U.S. Department of State, Country Reports on Terrorism 2014, “Terrorism Deaths, Injuries and Kidnappings of Private U.S. Citizens Overseas in 2014,” released June 19, 2015; and Adam Suchy, “Product Instability or Tip-Over Injuries and Fatalities Associated with Televisions, Furniture, and Appliances: 2014 Report,” U.S. Consumer Product Safety Commission, August 2014.
U.S. citizens overseas killed as a result of incidents of terrorism: 24
(3PA: I first pointed out in 2012 that more Americans are killed by falling furniture or televisions than terrorism. My observation was not to diminish the real—albeit relatively miniscule—threat that international terrorism poses to Americans, but to emphasize that an irrational fear of terrorism is unwarranted and a poor basis for public policy decisions. This comparison was later used by others, including humorously in a “Threat Down” segment by Stephen Colbert. So while it has generally been accurate over the past decade, the proposition is not true for the most recently reported numbers.)
“Update on Findings and Recommendations of the 2014 Nuclear Enterprise Review,” U.S. House Armed Services Committee, June 25, 2015.
Rep. Vicky Hartzler (R-MO): “Over the last nine years, twenty-four unclassified and classified reports sanctioned by the department have assessed, identified, and proposed remedies to issues within our nuclear enterprise. Yet, you still describe in your written testimony that the two most recent reviews concluded that, without interruption, issues relating to resourcing, personnel, organization, and culture have the nuclear enterprise on a path to more frequent and greater problems that we have previously witnessed. So, what additional unacceptable events need to occur in order for the department to whole heartedly implement and sustain the recommendations in the two most recent reports on the nuclear enterprise?”
Dr. Yisroel Brumer, director of strategic, defensive and space programs, Cost Assessment and Program, Office of the Secretary of Defense: “When we started this effort, we spent a fair bit of time asking: how do we ensure this is not just the latest in a series of attempts to fix the problem, and that we’re not having these conversations again in a few years? Our assessment is that, what’s happened in the past, there were a number of reviews that made hundreds of recommendations and the services took those recommendations seriously, but implemented them with more of a ‘box-checking mentality’—‘There’s a set of things to do, I’ve done them, I can now close them out,’ rather than having an enduring focus on the mission and follow-on assessments about whether we’re having the intended affect. We are all committed to making sure that doesn’t happen this time. And that’s very much at the heart of what we’re doing. So there are recommendations from the reviews, we are tracking to make sure those were implemented.”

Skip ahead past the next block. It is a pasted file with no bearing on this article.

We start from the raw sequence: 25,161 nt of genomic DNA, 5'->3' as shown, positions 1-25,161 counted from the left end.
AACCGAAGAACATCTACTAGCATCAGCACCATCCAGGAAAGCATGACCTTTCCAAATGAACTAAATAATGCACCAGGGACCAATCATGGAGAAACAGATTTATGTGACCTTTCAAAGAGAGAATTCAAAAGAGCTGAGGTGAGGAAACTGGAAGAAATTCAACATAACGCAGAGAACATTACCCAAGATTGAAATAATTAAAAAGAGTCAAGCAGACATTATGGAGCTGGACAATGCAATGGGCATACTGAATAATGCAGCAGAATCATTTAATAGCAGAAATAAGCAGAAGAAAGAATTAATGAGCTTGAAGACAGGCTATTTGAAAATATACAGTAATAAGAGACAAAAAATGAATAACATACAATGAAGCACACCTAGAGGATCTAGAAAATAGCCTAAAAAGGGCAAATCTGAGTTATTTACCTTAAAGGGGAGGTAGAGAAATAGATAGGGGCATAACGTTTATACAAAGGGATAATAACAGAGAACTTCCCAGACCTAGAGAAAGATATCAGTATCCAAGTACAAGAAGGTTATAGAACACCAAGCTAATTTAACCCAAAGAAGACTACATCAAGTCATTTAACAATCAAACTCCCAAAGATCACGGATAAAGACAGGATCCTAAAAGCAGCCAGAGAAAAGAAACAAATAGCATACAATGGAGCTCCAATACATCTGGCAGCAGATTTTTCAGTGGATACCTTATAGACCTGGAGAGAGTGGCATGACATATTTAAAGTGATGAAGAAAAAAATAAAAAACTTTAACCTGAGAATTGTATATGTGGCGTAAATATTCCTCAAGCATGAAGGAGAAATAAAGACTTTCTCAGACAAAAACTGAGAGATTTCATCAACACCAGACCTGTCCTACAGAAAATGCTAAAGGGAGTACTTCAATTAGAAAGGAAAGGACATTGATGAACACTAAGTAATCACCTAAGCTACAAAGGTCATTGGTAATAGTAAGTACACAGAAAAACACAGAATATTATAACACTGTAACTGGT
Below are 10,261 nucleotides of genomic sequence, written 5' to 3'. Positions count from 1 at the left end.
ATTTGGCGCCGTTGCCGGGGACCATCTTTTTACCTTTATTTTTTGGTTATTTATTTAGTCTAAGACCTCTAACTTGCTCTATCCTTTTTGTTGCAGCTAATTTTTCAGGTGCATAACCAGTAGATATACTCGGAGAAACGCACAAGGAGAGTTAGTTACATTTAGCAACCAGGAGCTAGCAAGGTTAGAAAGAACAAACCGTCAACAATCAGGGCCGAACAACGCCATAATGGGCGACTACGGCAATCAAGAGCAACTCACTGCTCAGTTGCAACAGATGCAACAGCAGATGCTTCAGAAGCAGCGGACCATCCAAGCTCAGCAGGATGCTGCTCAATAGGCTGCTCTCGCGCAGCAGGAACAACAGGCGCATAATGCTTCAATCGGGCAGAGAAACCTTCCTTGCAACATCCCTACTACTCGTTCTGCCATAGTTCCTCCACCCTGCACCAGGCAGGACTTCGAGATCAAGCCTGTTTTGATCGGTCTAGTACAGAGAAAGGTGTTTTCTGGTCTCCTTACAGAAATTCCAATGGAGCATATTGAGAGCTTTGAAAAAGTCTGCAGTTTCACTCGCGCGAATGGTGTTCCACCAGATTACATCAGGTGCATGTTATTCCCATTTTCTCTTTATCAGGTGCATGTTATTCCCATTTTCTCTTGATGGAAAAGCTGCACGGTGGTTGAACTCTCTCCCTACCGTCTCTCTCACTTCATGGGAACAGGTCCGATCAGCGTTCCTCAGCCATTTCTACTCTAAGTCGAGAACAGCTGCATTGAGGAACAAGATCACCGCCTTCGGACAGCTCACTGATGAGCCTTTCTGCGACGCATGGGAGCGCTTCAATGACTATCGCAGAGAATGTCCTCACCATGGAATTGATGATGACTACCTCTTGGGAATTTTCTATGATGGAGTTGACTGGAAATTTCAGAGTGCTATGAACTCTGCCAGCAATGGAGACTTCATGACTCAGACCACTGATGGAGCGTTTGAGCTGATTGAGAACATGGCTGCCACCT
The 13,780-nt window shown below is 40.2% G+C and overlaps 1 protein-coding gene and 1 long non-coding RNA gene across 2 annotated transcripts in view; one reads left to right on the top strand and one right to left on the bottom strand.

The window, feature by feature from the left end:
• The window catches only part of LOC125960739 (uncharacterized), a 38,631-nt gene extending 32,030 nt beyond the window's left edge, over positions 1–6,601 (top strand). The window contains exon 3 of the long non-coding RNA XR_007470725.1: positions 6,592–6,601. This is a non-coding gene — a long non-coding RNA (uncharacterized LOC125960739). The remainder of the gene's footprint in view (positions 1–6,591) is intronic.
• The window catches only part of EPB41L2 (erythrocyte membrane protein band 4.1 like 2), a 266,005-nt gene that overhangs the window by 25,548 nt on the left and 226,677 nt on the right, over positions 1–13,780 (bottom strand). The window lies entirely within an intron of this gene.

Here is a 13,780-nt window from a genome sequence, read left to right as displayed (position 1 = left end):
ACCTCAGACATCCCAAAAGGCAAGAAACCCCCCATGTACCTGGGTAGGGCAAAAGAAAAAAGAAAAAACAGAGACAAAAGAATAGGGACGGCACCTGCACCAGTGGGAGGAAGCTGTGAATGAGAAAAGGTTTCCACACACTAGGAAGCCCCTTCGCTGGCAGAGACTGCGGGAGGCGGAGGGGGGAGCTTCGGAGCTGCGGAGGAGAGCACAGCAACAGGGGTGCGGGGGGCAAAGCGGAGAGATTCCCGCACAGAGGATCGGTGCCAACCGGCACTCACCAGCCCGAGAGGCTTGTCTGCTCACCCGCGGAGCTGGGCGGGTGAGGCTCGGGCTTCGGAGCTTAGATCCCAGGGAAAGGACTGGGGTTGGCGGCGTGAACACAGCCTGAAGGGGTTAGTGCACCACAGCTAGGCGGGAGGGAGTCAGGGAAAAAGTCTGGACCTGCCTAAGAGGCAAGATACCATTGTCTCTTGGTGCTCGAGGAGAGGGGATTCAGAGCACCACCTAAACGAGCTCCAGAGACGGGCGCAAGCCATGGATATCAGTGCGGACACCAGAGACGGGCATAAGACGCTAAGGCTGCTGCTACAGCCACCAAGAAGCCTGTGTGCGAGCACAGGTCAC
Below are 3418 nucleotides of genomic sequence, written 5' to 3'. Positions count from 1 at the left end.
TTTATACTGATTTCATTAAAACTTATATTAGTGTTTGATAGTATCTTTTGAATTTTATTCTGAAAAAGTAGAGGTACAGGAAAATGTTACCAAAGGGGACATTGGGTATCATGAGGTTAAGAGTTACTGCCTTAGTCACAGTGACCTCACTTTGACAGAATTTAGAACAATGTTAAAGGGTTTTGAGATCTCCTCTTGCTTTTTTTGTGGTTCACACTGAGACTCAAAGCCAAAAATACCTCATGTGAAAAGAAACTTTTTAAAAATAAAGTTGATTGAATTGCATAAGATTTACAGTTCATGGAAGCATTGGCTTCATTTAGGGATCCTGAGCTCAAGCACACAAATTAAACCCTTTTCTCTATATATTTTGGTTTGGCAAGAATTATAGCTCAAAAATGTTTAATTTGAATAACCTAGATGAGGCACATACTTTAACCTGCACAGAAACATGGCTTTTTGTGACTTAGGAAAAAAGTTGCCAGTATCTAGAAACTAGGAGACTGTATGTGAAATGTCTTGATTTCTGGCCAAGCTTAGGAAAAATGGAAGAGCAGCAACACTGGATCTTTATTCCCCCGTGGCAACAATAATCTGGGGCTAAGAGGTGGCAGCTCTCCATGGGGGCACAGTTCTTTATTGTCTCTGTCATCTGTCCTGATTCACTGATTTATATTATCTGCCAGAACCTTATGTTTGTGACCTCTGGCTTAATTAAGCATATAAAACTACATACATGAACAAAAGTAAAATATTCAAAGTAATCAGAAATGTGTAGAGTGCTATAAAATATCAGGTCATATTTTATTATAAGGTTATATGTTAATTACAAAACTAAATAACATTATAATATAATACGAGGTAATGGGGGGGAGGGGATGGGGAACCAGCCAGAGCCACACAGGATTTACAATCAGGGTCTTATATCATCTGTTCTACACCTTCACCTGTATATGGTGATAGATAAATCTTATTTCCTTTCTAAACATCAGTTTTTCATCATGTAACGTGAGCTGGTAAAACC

Charles Kurzman and David Schanzer, “Law Enforcement Assessment of the Violent Extremism Threat,” Triangle Center on Terrorism and Homeland Security, June 25, 2015, p. 4.
Triangle Center Director David Schanzer and UNC [University of North Carolina] Professor Charles Kurzman present the data supporting their research on homegrown extremism. The key findings of this working paper are: 1) Law enforcement agencies in the United States consider anti-government violent extremists, not radicalized Muslims, to be the most prevalent threat of political violence that they face, 2) they perceive violent extremism to be a much more severe threat nationally than the threat of violent extremism in their own jurisdictions, and 3) a large majority of law enforcement agencies rank the threat of all forms of violent extremism in their own jurisdictions as moderate or lower (3 or less on a 1-5 scale).
Christopher Drew and Dave Philipps, “As Stress Drives Off Drone Operators, Air Force Must Cut Flights,” New York Times, June 16, 2015.
Officials say that since August, Predator and Reaper drones have conducted 3,300 sorties and 875 missile and bomb strikes in Iraq against the Islamic State.
(3PA: This means drones flew roughly 20 percent of all sorties, or 3,300 of 16,164, and conducted 6 percent of all weapons releases, or 875 out of 15,245, in the air campaign against the Islamic State.)